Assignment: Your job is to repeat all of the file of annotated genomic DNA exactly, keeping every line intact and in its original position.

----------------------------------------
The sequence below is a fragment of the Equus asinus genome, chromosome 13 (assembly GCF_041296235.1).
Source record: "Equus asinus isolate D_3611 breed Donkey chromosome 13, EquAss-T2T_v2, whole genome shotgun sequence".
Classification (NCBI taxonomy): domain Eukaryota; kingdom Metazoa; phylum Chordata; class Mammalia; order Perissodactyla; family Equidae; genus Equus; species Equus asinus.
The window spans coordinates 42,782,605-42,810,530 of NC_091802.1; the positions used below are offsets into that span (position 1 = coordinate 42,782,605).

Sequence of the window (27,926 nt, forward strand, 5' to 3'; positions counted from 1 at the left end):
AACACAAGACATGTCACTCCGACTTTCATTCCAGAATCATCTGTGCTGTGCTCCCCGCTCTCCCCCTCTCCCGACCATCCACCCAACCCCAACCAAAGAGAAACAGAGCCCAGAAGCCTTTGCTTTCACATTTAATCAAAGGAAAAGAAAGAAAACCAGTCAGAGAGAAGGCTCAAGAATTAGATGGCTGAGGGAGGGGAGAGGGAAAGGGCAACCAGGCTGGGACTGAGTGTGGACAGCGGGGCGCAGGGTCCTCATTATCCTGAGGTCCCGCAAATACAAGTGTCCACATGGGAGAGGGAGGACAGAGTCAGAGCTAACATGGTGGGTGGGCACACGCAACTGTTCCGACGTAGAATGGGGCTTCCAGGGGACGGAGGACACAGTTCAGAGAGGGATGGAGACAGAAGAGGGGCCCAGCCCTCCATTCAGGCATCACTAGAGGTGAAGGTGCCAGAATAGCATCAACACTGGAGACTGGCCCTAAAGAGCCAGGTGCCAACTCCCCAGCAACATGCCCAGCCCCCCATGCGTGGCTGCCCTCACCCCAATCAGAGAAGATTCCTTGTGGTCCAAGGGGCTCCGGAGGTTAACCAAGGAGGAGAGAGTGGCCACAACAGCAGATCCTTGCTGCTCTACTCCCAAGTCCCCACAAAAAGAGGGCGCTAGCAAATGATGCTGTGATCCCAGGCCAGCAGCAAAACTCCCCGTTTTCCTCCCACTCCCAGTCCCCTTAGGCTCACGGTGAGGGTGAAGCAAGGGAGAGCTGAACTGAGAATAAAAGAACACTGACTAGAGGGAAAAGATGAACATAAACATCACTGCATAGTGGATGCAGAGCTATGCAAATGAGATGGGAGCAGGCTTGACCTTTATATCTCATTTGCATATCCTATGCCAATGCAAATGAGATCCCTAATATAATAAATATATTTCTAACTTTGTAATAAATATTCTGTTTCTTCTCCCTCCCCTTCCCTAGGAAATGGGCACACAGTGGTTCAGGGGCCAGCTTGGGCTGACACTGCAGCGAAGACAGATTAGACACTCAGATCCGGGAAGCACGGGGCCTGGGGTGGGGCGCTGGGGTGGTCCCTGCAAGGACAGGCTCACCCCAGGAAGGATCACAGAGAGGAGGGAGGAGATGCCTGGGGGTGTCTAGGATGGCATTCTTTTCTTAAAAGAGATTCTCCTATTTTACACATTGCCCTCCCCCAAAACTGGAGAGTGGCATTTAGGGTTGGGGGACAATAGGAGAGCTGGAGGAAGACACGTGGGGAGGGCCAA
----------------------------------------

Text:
The sequence below is a fragment of the Equus asinus genome, chromosome 13 (assembly GCF_041296235.1).
Source record: "Equus asinus isolate D_3611 breed Donkey chromosome 13, EquAss-T2T_v2, whole genome shotgun sequence".
Classification (NCBI taxonomy): domain Eukaryota; kingdom Metazoa; phylum Chordata; class Mammalia; order Perissodactyla; family Equidae; genus Equus; species Equus asinus.
The window spans coordinates 42,782,605-42,810,530 of NC_091802.1; the positions used below are offsets into that span (position 1 = coordinate 42,782,605).

Sequence of the window (27,926 nt, forward strand, 5' to 3'; positions counted from 1 at the left end):
AACACAAGACATGTCACTCCGACTTTCATTCCAGAATCATCTGTGCTGTGCTCCCCGCTCTCCCCCTCTCCCGACCATCCACCCAACCCCAACCAAAGAGAAACAGAGCCCAGAAGCCTTTGCTTTCACATTTAATCAAAGGAAAAGAAAGAAAACCAGTCAGAGAGAAGGCTCAAGAATTAGATGGCTGAGGGAGGGGAGAGGGAAAGGGCAACCAGGCTGGGACTGAGTGTGGACAGCGGGGCGCAGGGTCCTCATTATCCTGAGGTCCCGCAAATACAAGTGTCCACATGGGAGAGGGAGGACAGAGTCAGAGCTAACATGGTGGGTGGGCACACGCAACTGTTCCGACGTAGAATGGGGCTTCCAGGGGACGGAGGACACAGTTCAGAGAGGGATGGAGACAGAAGAGGGGCCCAGCCCTCCATTCAGGCATCACTAGAGGTGAAGGTGCCAGAATAGCATCAACACTGGAGACTGGCCCTAAAGAGCCAGGTGCCAACTCCCCAGCAACATGCCCAGCCCCCCATGCGTGGCTGCCCTCACCCCAATCAGAGAAGATTCCTTGTGGTCCAAGGGGCTCCGGAGGTTAACCAAGGAGGAGAGAGTGGCCACAACAGCAGATCCTTGCTGCTCTACTCCCAAGTCCCCACAAAAAGAGGGCGCTAGCAAATGATGCTGTGATCCCAGGCCAGCAGCAAAACTCCCCGTTTTCCTCCCACTCCCAGTCCCCTTAGGCTCACGGTGAGGGTGAAGCAAGGGAGAGCTGAACTGAGAATAAAAGAACACTGACTAGAGGGAAAAGATGAACATAAACATCACTGCATAGTGGATGCAGAGCTATGCAAATGAGATGGGAGCAGGCTTGACCTTTATATCTCATTTGCATATCCTATGCCAATGCAAATGAGATCCCTAATATAATAAATATATTTCTAACTTTGTAATAAATATTCTGTTTCTTCTCCCTCCCCTTCCCTAGGAAATGGGCACACAGTGGTTCAGGGGCCAGCTTGGGCTGACACTGCAGCGAAGACAGATTAGACACTCAGATCCGGGAAGCACGGGGCCTGGGGTGGGGCGCTGGGGTGGTCCCTGCAAGGACAGGCTCACCCCAGGAAGGATCACAGAGAGGAGGGAGGAGATGCCTGGGGGTGTCTAGGATGGCATTCTTTTCTTAAAAGAGATTCTCCTATTTTACACATTGCCCTCCCCCAAAACTGGAGAGTGGCATTTAGGGTTGGGGGACAATAGGAGAGCTGGAGGAAGACACGTGGGGAGGGCCAA